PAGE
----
Tourism in Bali
Arthur: Stephanie A. Thullen.
The island of Bali, Indonesia, always has been an enchanting place for foreigners. Images of rice paddies, beautiful beaches and temples and a fascinating culture draw tourists from all around the world. It was only in the 1970s that tourism in Bali started to develop. The industry did bring many benefits to the island, such as increased employment, and its transformation from a marginal economic area of the country to the most important area in Indonesia after Jakarta. However, Bali s tourism development occurred quickly and without proper planning. Therefore, tourism has caused some serious damage to the island's environment. As one example, the sleepy village of Kuta became a tourist enclave, with its natural resources degraded and its infrastructure overwhelmed. This paper will discuss the origins of tourism in Bali and how it has affected the island's environment. It also will discuss proposed alternatives to let tourism and the environment coexist in a more balanced fashion. Description
Mass tourism in Bali began in 1969 with the construction of the new Ngurah Rai International Airport, allowing foreign flights directly into the island, rather than arrival via Jakarta. Three years later, in 1972, the Master Plan for the Development of Tourism in Bali was drawn by the government of Indonesia. The government wanted to make Bali the "showcase" of Indonesia and to serve as the model of future tourism development for the rest of the country.(1) The plan was financed by the United Nations Development Programme and carried out by the World Bank. A consulting company from France, SCETO, drew up the plans, which called for the development of tourism in the southern peninsula of the island, Nusa Dua, and allowing day- trip excursions to the interior in order to protect the cultural integrity of Bali, the island's main attraction. (2) The plan was to cater to well-to-do tourists from Australia, Japan, Europe and North America. The original government strategy did not produce the expected results. Instead of attracting the well-heeled to luxury hotels and resorts, the island drew many young and budget-conscious travelers,eager to see more of the island than just resort facilities. Consequently, the tourist industry in Bali unintentionally evolved in order to cater to two types of tourism: the "package-tour group high-spending tourists on the one hand," and "individual low-spending tourists on the other." (3) Locally owned tourist facilities sprung up in Kuta, Ubud, Batur, Lovina and Candi Dasa to cater to the increasing number of budget travelers. The big, luxury resorts pampering the upper- scale tourists were owned by big multinationals from both Indonesia and abroad. (4)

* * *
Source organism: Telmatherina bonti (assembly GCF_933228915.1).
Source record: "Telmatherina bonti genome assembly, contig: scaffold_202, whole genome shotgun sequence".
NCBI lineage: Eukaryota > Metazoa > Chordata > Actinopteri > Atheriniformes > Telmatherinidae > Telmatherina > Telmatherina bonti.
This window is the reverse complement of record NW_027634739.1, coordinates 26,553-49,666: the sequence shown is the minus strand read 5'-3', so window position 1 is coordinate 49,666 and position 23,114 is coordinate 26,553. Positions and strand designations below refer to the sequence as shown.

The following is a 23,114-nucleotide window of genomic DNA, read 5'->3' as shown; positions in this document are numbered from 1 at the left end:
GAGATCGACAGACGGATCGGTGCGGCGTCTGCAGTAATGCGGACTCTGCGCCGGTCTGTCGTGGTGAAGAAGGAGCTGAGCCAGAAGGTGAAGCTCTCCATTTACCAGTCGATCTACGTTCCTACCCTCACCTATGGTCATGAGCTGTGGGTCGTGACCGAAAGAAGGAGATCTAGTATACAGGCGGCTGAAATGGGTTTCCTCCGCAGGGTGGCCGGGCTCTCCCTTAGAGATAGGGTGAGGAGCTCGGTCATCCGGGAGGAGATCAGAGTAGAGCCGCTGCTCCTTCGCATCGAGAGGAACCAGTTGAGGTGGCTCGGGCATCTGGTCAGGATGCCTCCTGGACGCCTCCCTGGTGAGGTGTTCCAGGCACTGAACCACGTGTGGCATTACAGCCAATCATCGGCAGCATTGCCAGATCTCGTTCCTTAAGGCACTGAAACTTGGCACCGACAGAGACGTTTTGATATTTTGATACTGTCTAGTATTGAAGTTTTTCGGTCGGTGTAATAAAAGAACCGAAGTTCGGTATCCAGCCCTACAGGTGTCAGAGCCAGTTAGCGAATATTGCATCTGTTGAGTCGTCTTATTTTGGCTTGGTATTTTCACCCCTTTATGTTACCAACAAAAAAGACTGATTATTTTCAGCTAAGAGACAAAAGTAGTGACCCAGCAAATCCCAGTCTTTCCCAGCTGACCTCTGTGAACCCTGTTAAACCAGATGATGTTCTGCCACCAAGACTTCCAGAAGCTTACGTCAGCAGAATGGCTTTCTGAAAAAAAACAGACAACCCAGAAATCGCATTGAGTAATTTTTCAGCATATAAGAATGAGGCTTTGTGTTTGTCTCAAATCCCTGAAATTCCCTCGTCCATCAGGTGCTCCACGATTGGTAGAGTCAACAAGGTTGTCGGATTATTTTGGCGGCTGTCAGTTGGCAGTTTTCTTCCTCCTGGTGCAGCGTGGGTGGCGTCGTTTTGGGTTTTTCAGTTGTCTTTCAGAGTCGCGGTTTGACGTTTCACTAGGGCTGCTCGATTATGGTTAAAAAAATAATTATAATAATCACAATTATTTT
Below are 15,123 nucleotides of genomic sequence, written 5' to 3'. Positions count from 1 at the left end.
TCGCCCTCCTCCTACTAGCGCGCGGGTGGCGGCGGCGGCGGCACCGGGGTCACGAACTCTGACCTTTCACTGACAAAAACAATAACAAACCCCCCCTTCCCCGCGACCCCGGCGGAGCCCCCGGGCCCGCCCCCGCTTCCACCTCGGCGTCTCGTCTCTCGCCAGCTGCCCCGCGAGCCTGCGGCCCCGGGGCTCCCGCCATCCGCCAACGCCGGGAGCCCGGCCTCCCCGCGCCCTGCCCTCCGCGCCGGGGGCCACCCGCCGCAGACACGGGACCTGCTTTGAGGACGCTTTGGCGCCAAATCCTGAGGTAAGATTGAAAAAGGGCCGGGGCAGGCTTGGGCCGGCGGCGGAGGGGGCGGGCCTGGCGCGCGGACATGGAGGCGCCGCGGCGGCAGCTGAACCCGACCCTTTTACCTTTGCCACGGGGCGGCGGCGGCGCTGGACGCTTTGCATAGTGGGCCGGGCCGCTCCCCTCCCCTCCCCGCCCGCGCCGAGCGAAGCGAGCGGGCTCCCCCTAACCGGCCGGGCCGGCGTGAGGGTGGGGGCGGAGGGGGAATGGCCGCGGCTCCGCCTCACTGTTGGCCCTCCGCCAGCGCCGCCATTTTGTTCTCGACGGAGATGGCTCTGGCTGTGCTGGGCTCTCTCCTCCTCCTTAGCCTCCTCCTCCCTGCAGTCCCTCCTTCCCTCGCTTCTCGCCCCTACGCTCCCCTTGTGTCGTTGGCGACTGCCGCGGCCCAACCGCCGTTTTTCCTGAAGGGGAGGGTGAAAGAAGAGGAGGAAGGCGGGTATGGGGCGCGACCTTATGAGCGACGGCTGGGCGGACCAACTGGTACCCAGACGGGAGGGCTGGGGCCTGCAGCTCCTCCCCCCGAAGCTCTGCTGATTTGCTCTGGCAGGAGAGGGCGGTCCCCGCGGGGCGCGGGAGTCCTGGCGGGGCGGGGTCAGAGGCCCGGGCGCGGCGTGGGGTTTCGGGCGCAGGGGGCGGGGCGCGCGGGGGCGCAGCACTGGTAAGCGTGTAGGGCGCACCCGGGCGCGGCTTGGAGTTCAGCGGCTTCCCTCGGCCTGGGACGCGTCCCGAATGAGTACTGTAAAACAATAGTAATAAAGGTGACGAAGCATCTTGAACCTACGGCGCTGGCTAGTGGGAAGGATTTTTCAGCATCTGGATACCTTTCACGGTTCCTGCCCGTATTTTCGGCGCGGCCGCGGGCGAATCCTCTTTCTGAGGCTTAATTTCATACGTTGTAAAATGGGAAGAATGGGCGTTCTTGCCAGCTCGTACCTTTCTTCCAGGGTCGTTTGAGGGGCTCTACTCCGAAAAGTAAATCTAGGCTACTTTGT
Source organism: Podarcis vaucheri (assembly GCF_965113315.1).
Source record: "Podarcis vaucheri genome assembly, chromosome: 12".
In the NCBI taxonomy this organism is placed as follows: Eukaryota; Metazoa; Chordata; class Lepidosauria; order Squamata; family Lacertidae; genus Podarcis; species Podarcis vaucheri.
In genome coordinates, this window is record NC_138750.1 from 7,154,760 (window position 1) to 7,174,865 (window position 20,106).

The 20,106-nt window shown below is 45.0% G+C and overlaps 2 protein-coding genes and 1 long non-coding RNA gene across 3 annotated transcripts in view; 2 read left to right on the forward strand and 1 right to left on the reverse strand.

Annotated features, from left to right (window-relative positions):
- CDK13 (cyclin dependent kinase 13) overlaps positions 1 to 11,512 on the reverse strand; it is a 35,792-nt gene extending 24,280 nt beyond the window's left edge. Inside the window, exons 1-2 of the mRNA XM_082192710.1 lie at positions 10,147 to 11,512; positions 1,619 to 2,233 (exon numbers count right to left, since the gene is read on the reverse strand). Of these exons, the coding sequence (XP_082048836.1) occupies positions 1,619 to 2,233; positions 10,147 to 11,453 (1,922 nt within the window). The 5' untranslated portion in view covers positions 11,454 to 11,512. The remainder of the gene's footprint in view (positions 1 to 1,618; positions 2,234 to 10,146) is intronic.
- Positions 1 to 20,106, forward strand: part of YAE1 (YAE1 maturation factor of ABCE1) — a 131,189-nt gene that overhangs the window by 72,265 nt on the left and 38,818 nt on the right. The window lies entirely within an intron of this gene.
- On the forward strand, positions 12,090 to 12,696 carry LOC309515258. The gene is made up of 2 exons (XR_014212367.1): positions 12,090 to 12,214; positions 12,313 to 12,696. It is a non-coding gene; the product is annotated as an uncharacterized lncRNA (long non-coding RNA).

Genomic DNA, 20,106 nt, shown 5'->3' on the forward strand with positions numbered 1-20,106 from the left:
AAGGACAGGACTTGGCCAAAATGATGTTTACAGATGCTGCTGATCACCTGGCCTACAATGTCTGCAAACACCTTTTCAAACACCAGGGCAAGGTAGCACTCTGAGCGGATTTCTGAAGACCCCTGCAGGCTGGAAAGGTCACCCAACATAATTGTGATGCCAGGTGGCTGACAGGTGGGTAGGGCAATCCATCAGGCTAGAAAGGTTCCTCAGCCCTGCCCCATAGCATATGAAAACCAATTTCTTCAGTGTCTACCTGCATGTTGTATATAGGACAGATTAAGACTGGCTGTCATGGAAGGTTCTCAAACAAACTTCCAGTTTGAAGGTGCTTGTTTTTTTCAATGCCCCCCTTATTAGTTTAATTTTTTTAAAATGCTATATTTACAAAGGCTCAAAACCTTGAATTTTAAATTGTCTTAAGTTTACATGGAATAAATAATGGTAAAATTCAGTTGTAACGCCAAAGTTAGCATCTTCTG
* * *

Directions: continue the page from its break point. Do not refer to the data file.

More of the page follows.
It was not until the 1980s, however, when an oil market collapse forced Indonesia to promote other exports and investments that the expected tourism targets the government anticipated were reached. Moreover, after Garuda Airlines, the Indonesian airline, decided to allow foreign airlines to fly directly into Bali, tourism soared. Tourist arrivals in Bali grew from 30,000 in 1969 to 700,000 in 1989. (5) From 1990 to 1993, these numbers rose from 2.5 million to 4 million. (6) Bali's population in 1992 was about 3 million. (7) The rapid and unplanned tourism development of Bali has had a great impact on its natural environment, affecting water resources, increasing pollution and localized flooding and putting pressure on the island's infrastructure. (8) There has been an increasing generation of waste due to the rising local population and tourist numbers. In the capital Denpasar, for instance, about 20 percent of the solid waste was not collected or disposed of. Instead, it was left in "informal" landfills, dumped into canals or left on the streets. (9) Other environmental problems due to mass tourism are deterioration of water quality in coastal areas and destruction of coral...